Cool Grooves and Nu Moves is largely concerned with the new. We start with the seminal Strings Of Life [Rhythim Is Rhythim] before checking out more unheralded pastures. There’s bashful and self-conscious hip hop from Digital Underground and then some quality R&B – Kimiesha Holmes’ pleading Love Me True and Jo Ann Jones’ I Don’t Need Your Love. The soul tip continues with Kelly Charles and James Bratton’s duet Keep On Reachin’ before Mac Thornhill’s booming piano-led Diana. Watch out for the New Order Fine Time sample. Humanoid pop up again with the vocal-led Tonight [honeyed words from Sharon Benson and Janet Cofie] before we end with the almost unknown House Master Boyz and the slow-burning menace of Do It Fast. Stop, start – aux 89.

Favourite tracks
Lisa Stansfield – This Is The Right Time

A Guy Called Gerald – Voodoo Ray

Joe Smooth – Promised Land

Raul Orellano – The Real Wild House (Wild Mix)

Lest we forget
Monie Love – I Can Do This (Uptown Mix)

Advertisements
This entry was posted in Deep Heat. Bookmark the permalink.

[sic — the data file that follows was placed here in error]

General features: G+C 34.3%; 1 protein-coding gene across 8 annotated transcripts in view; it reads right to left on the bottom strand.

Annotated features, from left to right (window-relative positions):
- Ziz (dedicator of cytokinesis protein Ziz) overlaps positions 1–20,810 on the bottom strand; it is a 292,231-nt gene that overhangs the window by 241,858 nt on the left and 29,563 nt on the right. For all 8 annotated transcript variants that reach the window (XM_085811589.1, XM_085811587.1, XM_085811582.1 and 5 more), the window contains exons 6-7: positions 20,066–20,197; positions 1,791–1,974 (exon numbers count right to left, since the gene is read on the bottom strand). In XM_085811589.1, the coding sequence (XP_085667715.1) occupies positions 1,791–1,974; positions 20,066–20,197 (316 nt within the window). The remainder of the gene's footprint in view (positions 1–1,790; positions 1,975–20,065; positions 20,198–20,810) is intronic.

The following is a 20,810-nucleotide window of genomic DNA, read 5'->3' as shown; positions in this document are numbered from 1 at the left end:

4 Responses to Deep Heat ’89 – Fight The Flame (Telstar, 1989)

  1. Graham says:

    You are taking me back to Sasha’s nightclub in Manchester….😃
    And who can forget Mixmasters “Grand Piano”
    Cheers

  2. nlgbbbblth says:

    Top tune! Nails the Balearic ’89 sound. It’s on Deep Heat 5 [reviewed next month] and Ware’s The House too https://apopfansdream.wordpress.com/2014/11/19/wares-the-house-stylus-music-1989/

  3. Pingback: The Chart Show – Dance Masters (Dover, 1989) | A Pop Fan's Dream

  4. Pingback: The Right Stuff – Remix ’89 (Stylus Music, 1989) | A Pop Fan's Dream

Leave a Reply

Fill in your details below or click an icon to log in:

WordPress.com Logo

You are commenting using your WordPress.com account. Log Out / Change )

Twitter picture

You are commenting using your Twitter account. Log Out / Change )

Facebook photo

You are commenting using your Facebook account. Log Out / Change )

Google+ photo

You are commenting using your Google+ account. Log Out / Change )

Connecting to %s